Algeria

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PowerPoint prepared for a presentation at the “Sémiotiques et Rhétorique” workshop in Algeria in 2008, at which it was, in the end, unfortunately impossible to participate

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Algeria

  1. 1. “Sémiotiques et Rhétorique” 2008<br />PatrickJ. Coppock<br />Departmentof Social, Cognitive and Quantitative Science, <br />FacultyofCommunication and Business, <br />Universityof Modena and Reggio Emilia, Italy<br />patrick.coppock@unimore.it<br />http://game.unimore.it<br />
  2. 2. Theme and Title<br />Theme: “Rhétorique del l’image et économied’Icones”<br />Title: “One picture is worth a thousand…??”: Rhetoric and Economy of Images in Interactive Fictional Possible Worlds<br />
  3. 3. Possible Fictional Worlds<br />Three questions:<br />How do weconceiveof/ experiencePossible(Fictional) Worlds?<br />How do weconceiveof/ experiencethe Actual (Real) World?<br />How doourconceptions and experiencesofPast, Present and Future Possible and ActualWorldsinteract in differentRhetoricalcommunicationgenres/ contexts?<br />
  4. 4. (Language) Games and Fiction<br />The culturally constructed reality and symbolic efficacy of all kinds of language (or other) games (or play) depends on our ability to make-believe - to create, narrate/ enunciate, relate to and interact meaningfully with past, present and future fictional possible worlds<br />This requires, amongst other things, “bracketing”, suspension of belief, and a good deal of cooperative good will (c.f. Husserl, Eco)<br />i.e. successful management of the dynamic transposition and interplay of meaning and action across the boundaries of actuality and possibility<br />
  5. 5. Interaction, inference and interpretation of texts<br />Eco: “Six Walks in the Fictional Woods” <br />Inference and interpretation permit construction of relevant/ meaningful “walks” through “lazy” narrative texts<br />Plot - deployment of characters, events in time and space<br />Fabula - a succession of textual states<br />Narrative possible worlds and subworlds are brought into play as an effect of interaction between reader, plot and fabula<br />
  6. 6. Fictional possible worlds<br />Eco:<br />“Small worlds”, “furnished” with actors and objects with certain “properties”<br />“… alternative ways things might have been, not descriptions of these ways.”<br />“… states of affairs … described in terms of the same language as their narrative object<br />“Finite, enclosed”, “handicapped”, “parasitic on the real world”, must be “taken on trust”<br />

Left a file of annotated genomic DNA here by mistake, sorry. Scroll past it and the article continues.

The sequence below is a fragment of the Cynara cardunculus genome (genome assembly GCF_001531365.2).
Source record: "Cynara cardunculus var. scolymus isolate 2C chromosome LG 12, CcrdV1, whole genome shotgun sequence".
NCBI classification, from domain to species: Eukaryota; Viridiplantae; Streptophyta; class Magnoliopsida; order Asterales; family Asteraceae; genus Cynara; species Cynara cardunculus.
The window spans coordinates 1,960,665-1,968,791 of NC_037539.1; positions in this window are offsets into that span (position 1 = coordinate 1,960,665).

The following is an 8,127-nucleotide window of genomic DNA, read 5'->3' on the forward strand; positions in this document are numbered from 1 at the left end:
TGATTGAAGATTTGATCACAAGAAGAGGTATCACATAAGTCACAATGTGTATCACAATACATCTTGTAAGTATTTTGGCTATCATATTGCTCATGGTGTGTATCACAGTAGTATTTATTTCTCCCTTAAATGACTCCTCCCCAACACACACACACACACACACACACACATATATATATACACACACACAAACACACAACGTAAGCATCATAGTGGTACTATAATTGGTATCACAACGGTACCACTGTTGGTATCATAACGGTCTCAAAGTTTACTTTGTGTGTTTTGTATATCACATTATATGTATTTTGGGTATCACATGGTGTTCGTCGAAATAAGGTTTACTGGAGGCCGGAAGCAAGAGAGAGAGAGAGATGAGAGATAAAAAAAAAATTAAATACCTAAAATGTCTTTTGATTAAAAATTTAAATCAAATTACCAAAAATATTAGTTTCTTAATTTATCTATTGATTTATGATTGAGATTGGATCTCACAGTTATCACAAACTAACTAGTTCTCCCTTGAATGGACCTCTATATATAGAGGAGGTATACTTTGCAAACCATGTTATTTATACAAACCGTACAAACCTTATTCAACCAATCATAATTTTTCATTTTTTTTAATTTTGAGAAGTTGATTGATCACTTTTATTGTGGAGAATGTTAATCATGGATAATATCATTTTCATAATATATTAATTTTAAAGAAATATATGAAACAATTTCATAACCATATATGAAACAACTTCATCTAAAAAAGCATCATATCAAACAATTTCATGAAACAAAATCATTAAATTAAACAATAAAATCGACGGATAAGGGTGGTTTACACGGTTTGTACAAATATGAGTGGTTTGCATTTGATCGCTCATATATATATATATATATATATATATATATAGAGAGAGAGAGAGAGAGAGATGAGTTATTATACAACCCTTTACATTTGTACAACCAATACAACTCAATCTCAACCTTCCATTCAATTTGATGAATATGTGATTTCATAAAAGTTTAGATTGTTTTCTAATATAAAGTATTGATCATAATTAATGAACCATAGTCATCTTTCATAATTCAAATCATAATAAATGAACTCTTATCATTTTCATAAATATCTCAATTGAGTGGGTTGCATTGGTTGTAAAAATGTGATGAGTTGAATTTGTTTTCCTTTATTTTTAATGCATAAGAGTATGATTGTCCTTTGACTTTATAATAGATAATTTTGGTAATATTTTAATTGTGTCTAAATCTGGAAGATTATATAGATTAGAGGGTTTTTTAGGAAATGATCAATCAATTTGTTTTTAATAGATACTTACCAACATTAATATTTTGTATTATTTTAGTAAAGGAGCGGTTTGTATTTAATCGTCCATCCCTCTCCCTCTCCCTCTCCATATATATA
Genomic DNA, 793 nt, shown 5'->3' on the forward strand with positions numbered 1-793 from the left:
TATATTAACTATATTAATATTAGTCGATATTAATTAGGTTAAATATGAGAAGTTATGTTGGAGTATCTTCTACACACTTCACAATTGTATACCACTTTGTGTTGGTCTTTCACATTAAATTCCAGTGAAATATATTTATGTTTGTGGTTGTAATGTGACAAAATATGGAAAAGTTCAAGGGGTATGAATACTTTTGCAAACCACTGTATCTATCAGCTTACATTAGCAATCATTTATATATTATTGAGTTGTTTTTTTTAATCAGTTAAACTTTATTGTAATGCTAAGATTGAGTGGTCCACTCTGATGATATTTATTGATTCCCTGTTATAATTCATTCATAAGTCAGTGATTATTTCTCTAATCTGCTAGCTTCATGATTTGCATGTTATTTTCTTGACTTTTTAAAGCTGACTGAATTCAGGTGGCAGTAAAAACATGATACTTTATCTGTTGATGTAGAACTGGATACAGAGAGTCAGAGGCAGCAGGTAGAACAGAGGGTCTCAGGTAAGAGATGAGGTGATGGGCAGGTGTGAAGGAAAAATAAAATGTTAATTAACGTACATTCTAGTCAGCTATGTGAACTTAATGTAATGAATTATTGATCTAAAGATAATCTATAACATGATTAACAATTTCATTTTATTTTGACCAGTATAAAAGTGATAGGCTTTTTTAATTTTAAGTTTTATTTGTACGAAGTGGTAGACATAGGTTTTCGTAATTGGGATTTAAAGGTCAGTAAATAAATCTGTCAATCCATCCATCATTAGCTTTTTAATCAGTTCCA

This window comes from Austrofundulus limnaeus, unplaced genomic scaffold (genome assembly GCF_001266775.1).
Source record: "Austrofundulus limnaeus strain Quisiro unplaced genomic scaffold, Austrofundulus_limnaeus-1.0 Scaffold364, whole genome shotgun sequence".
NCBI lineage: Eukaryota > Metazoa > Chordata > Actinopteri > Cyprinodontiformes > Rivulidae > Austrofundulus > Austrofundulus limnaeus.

7. 7. Possible fictional worlds<br />Are translatable into “world matrices” that … <br />“provide the possibility of comparing different states of affairs under a certain description” and <br />“making clear whether they can be mutually accessible or not and in which way they differ.”<br />
  8. 8. Possible and impossible worlds<br />“We explore the plurality of possibility to find a suitable model for realia”<br />The Actual/ Reference world as we experience it is also a cultural construct, and thus a possible world<br />Fictional worlds (of texts), and subworlds (of their characters) activate<br />Doxastic worlds & subworlds (of desires, hopes, beliefs etc. on the part of empirical readers)<br />
  9. 9. Transworld Identity <br />The problem of transworld identity:<br />How to single out what “persists” over the course of different states of affairs in, and between, different possible worlds? <br />Shared textually essential properties (s-properties) are a condition for determining the potential for mutual accessibility between possible worlds.<br />Fictional necessity differs from logical necessity. Fictional necessity is an individuationprinciple.<br />
  10. 10. Rhetoric<br />Some classical and more contemporarydefinitionsofRhetoric:<br />Aristotle: “the faculty of discovering in any particular case all of the available means of persuasion.”<br />Cicero: "speech designed to persuade.”<br />George Campbell: “that art or talent by which discourse is adapted to its end. The four ends of discourse are to enlighten the understanding, please the imagination, move the passion, and influence the will.”<br />Sonja and Karen Foss: “an action human beings perform when they use symbols for the purpose of communicating with one another . . , a perspective humans take that involves focusing on symbolic processes.”<br />Lloyd Bitzer: “a mode of altering reality, not by the direct application of energy to objects, but by the creation of discourse which changes reality through the mediation of thought and action.”<br />